Andrea Welmaker was barely 4 when she started playing in the “learning garden” at The Main Street Academy in College Park.
“She has enjoyed touching, smelling and tasting the vegetables and even climbed into one of the planters and covered herself in dirt her first time volunteering,” her mother, Alicia Robertson, said.
The garden, a popular feature at this 10-year-old Fulton County public charter school, is overseen primarily by community volunteer Nathan Strange.
Parents credit Strange with transforming the garden into a unique educational experience for their children, as well as a source of spices and other fresh food for their school’s cafeteria.
“Nathan is inspiring to me and a lot of people on the Southside because of her – literally — grass-roots involvement in the community,” said Noel Mayeske, a parent and one of the school’s founders. “She’s made a big difference at our school, getting kids out of the classroom to get their hands in the dirt and learn about where food comes from.”
Parents and staff say Strange is at the school every morning and evening during the week, overseeing the ever-expanding garden that plays to her passion for nature and beauty.
Her father was a marine biologist, and her mother was a gardener. She grew up fishing and exploring and first tried urban farming — not unlike what she and the students do — when she lived in a tiny apartment in California while her husband attended graduate school.
Several years ago, Strange launched the nonprofit P.A.T.C.H. (Progressive Action for Transforming City Habitat) in East Point. The group built a community fire pit and installed several garden beds and 30 blueberry bushes in one neighborhood, Meadowlark Estates. Working with Keep East Point Beautiful and the Colonial Hills Neighborhood Association, the group hired an arborist who installed 40 fruit trees near the East Point Historical Society
Strange also has volunteered with her community’s Main Street Association and regularly cleans up the bus stop near her home.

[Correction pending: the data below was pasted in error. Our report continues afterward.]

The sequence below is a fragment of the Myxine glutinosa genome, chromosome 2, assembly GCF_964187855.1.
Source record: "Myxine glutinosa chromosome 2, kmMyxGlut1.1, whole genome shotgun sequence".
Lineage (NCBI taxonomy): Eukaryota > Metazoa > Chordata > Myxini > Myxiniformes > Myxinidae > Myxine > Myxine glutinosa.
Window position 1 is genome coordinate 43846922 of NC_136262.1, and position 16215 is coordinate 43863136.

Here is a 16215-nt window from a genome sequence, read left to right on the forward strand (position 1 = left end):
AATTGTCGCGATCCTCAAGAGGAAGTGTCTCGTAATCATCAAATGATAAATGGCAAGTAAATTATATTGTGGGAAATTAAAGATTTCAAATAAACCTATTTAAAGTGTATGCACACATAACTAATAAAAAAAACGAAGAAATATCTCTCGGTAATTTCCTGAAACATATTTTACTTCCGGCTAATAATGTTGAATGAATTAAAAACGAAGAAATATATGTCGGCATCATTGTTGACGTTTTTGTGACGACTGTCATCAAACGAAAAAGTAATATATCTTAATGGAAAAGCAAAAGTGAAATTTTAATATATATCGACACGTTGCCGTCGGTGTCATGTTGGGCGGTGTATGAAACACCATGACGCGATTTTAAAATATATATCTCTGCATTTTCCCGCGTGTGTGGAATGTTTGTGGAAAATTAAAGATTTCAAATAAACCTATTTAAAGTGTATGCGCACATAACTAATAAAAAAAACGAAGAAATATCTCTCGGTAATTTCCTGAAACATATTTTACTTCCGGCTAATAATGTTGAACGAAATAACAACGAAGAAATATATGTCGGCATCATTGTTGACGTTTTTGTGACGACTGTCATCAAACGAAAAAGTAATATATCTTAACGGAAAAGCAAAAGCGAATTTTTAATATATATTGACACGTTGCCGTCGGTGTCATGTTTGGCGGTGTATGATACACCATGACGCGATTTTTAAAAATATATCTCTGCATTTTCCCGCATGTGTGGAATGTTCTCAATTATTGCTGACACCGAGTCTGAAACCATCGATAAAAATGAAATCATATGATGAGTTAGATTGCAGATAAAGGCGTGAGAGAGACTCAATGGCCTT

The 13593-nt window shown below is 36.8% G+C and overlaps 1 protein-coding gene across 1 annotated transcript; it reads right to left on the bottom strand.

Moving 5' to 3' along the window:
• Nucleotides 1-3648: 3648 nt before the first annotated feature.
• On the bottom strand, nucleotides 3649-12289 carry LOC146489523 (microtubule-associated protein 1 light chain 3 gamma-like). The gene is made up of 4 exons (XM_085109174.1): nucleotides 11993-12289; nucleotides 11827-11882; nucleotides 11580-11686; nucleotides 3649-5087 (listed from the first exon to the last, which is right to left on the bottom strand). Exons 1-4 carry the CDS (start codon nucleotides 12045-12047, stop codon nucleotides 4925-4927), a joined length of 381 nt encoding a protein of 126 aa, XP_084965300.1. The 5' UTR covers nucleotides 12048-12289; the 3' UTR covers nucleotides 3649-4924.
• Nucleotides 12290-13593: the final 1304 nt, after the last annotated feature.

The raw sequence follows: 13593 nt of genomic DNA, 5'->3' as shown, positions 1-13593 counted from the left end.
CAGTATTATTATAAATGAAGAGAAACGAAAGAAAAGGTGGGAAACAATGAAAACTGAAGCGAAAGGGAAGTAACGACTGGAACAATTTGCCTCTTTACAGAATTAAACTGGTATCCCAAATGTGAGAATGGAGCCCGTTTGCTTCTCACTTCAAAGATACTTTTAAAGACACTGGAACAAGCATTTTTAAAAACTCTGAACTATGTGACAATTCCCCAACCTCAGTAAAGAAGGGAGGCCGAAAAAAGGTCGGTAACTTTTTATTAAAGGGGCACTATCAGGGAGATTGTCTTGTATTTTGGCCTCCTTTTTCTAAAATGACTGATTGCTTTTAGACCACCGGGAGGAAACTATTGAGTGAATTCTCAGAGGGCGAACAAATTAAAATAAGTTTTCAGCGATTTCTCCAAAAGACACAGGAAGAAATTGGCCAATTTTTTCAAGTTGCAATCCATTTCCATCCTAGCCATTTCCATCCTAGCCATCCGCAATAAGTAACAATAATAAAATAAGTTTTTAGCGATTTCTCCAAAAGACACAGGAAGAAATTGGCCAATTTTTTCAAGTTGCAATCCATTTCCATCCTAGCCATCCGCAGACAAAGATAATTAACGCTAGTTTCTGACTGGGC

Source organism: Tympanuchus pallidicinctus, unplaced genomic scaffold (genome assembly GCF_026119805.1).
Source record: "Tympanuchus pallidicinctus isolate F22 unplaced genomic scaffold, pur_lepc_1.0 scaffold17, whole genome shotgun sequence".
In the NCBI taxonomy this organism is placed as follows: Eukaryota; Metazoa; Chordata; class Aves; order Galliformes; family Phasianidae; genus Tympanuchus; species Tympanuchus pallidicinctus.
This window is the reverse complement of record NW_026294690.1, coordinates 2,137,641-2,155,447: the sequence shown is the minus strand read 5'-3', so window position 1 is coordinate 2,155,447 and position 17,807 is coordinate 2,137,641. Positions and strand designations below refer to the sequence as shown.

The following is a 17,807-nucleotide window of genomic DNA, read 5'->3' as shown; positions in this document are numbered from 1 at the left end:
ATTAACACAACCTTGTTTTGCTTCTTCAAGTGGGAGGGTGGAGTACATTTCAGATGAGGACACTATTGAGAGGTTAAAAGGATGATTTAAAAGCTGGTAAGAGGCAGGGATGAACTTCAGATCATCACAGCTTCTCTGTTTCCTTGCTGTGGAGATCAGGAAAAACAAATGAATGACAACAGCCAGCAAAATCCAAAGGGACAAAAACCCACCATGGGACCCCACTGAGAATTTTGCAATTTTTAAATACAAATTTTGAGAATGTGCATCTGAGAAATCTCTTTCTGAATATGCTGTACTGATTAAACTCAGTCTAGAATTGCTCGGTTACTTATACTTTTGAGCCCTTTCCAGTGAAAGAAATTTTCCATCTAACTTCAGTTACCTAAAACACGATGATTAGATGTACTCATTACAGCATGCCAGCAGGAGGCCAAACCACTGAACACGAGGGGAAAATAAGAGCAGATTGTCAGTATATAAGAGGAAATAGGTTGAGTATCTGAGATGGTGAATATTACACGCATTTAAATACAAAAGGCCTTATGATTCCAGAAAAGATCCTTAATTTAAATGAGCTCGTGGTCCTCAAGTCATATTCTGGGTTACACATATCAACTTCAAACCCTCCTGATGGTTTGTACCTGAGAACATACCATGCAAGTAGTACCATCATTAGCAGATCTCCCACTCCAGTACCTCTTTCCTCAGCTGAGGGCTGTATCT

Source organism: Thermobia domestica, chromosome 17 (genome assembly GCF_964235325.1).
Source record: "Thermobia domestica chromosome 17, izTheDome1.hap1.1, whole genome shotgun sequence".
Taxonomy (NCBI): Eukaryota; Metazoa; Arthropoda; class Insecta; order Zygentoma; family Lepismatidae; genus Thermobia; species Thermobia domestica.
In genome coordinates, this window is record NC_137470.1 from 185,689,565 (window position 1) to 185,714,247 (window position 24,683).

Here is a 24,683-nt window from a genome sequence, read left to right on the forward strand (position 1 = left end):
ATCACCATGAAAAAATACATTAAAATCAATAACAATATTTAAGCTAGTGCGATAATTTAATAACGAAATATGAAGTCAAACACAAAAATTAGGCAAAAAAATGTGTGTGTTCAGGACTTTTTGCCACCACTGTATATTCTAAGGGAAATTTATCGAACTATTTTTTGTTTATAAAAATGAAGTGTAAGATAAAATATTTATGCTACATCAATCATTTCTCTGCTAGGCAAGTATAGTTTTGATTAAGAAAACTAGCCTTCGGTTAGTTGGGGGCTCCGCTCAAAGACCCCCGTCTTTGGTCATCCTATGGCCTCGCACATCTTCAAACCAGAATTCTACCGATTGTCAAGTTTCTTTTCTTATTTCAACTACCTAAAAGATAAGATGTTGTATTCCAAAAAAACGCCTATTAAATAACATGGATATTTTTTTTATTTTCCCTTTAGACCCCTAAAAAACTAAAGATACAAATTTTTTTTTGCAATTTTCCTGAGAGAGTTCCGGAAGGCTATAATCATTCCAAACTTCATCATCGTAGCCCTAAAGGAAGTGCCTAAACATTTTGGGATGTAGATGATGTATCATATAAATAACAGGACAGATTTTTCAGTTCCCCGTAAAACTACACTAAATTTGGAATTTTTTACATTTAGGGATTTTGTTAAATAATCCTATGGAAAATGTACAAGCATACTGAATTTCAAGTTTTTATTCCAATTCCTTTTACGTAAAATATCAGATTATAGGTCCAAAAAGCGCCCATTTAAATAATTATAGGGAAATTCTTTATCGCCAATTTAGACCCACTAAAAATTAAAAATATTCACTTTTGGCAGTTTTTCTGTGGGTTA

“I have a ‘just do it’ attitude toward life,” Strange said. “There is so much that can be done if we would just get together.”
Under Strange’s guidance, The Main Street Academy started in August 2016 with 21 beds, consisting primarily of herbs, flowers and some veggies, said Tracie Greene, the academy’s before/after school director.
In 2017, the garden grew to include an additional eight beds for berries. The following year, a pollinating flower garden was added with five raised beds. And this year, the garden expanded further to include an indoor seed-growing station so the academy could grow its own plants, Greene said.
Marlon Tempro, the academy’s director of curriculum, said no one expected the garden “was going to take off” as it did.
“But then the kids started seeing they were able to plant stuff and eat it. They had a tangible product,” Tempro said. “Some kids were so inspired that they went home and planted some stuff on their own, which was really, really cool.”
For some students, the garden provides a rare chance to see farming in an urban setting, said Cheryl Parker, TSMA’s principal. It also helps students recognize that “what we eat just doesn’t fall out of the sky,” she said.
About 40 students work in the garden each year, either during the day as part of one of the school’s enrichment classes or in the after-school program, Greene said.
Each of the 30-plus enrichment programs is designed to promote engagement, enthusiasm, and enjoyment, Tempro said.
“Nathan embodies all three of those with her dedication, passion and fun side,” he said.
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